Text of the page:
Published January 13, 2015
Investors are experiencing an attitude improvement as they head into 2002: They feel good, even enthusiastic.
Investors, both institutional and individual, expect the economy to recover, earnings growth to resume and the market to head back to higher ground.
Following a year of sinking stock prices, recession and terror attacks on the world's financial hub, their optimism is proof of Wall Street's much-touted resiliency. Still, investors are a long way from feeling the exhiliration of the late 1990s and early 2000, before the high-flying technology sector fell so hard.
"I feel more confident than I did going into 2001 when I was hoping for the best, but expecting the worst to happen. (Then) I almost felt like I was sitting at a blackjack table,'' said Robert Volmer, head of a lobbyist firm in Washington.
Now, "I see tremendous upside ... I am really optimistic. I am excited about next year,'' Volmer said.
Institutions have also grown more bullish: A mid-December research note by Credit Suisse First Boston is titled, ``2002 - Bring it On!''.
CSFB calls for an economic recovery and double-digit growth in profit margins ``as 2002 marks the next up leg of the three-year business cycle.''
Hopefulness has been increasing on Wall Street, feeding weeks of buying that have brought the market's major indexes well above the lows reached Sept. 21 when stocks dropped following the Sept. 11 terror attacks in New York and Washington.
Of course, new attacks, or a discovery that the economy is in worst shape than now is perceived, could change investors' upbeat outlook for 2002. But for now, there is general agreement that things can't get much worse than 2001, scarred by a recession, which the economy officially slipped into in March, and the worst earnings decline in 11 years.
Market analysts estimate that earnings for the Standard & Poor's 500 index will be down 16.1 percent for 2001, a perfect reverse of its 16.1 percent gain in 2000 and the worst profit decline since 1991 when the average bottom line for America's largest companies fell 16.7 percent, according to Thomson Financial/First Call.
While the market doesn't expect business growth to bounce back right at the dawn of the new year, at least ``the pace of the slowdown is slowing,'' said Scott Bleier, chief investment strategist at Prime Charter Ltd.
Expectations for 2002 are more modest than in the late 1990s bull market, when investors took for granted that the market would increase by as much as 20 percent a year. Analysts surveyed by Thomson Financial expect the market to advance in the mid-teens, while Chuck Hill, director of research, said low single-digit earnings growth is more likely.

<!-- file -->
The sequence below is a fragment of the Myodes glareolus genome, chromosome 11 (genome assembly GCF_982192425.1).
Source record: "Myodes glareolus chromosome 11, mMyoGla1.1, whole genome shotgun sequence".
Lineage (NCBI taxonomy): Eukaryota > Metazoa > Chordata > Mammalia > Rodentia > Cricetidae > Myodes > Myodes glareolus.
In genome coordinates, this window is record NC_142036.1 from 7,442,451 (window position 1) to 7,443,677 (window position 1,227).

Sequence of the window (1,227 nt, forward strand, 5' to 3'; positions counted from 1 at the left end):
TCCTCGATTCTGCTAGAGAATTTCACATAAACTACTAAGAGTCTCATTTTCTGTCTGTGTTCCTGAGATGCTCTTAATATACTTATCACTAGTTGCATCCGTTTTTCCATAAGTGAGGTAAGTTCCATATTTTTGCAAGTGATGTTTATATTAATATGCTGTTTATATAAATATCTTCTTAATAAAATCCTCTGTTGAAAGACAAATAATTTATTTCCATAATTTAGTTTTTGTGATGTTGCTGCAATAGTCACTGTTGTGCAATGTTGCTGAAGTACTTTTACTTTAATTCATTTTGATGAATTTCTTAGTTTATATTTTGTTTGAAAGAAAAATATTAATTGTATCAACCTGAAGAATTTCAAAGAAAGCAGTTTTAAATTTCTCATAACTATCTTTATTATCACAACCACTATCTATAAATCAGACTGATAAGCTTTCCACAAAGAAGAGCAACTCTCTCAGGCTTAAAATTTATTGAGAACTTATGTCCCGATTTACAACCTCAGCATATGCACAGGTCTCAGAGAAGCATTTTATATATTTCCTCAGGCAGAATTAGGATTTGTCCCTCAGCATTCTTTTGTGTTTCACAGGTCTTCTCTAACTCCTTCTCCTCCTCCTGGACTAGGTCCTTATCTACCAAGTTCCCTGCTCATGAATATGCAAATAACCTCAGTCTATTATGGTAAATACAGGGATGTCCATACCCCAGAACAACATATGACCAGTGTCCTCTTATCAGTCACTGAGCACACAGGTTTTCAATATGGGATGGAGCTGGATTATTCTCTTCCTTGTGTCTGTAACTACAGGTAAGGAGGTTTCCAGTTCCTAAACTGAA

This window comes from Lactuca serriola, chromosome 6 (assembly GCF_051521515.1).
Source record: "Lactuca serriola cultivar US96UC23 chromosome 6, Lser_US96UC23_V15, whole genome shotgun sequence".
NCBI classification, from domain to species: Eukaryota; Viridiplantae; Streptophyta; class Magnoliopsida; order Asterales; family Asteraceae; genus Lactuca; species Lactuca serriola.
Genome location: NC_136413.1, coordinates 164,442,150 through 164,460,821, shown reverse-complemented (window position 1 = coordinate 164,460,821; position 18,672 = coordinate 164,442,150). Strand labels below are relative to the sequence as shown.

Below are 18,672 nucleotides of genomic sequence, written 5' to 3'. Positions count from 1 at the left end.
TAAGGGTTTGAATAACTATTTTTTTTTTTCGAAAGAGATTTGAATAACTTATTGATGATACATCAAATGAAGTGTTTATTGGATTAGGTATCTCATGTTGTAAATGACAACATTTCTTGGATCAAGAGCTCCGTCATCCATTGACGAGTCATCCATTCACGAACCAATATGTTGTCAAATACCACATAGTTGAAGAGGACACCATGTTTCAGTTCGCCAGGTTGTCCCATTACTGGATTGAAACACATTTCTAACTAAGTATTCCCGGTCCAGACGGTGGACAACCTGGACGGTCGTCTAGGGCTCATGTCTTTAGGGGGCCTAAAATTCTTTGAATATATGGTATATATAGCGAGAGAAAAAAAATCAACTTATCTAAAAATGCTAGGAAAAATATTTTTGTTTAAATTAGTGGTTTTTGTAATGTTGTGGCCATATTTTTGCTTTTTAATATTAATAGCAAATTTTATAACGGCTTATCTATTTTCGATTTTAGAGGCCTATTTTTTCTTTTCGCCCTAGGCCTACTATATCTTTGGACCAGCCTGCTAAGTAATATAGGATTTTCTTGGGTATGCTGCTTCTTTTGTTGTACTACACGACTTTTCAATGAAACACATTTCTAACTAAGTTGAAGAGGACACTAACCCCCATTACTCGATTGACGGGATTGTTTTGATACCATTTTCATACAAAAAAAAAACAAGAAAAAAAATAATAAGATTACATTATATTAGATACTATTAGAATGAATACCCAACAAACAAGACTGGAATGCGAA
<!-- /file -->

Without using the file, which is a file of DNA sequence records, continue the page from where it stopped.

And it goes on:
"The problem is the first quarter,'' said Hill, noting that several big companies, such as Merck and Ciena, have said profits will continue to slump in the first three months of 2002. "There is a reasonable chance that the second quarter could be up from the first, but that's not a given. It's the earliest you could expect an upturn.''
Hill's assessment - cautiously optimistic - is typical of many investors and analysts.
"Investors are heading into 2002 with a newfound affinity for stocks, but with some caution on the side,'' said Brian Belski, fundamental market strategist for US Bancorp Piper Jaffray. "The earnings depletion was so severe that it's going to take time, quarters to build confidence.''
Belski's advice is for investors to be patient and to diversify.
That's the approach Susan Stern, a New York public relations executive, adopted this year following a 25 percent decline in her portfolio due to the beleaguered technology sector. Stern reduced her portfolio's tech holdings and replaced them with non-tech companies, such as Lowe's, that she believes will fare well as the economy gains its footing.
"I feel looking at the long term is best,' Stern said. "I think more people will get back to work over the long haul. Businesses are building.''
"I think we are in for another growth period, but it will be slow. People have to be patient. Everything comes back around,'' she said.
Coming back to positive territory - no matter how minor - is what the market will spend much of 2002 doing, analysts said. There won't be a stampeding bull market, but the bearish times are ending.
"What investors need to hold onto is: The lows have been made. And, the majority of bad news is behind the stock market,'' Belski said. "I'm coining 2002 as the year of the turnaround.''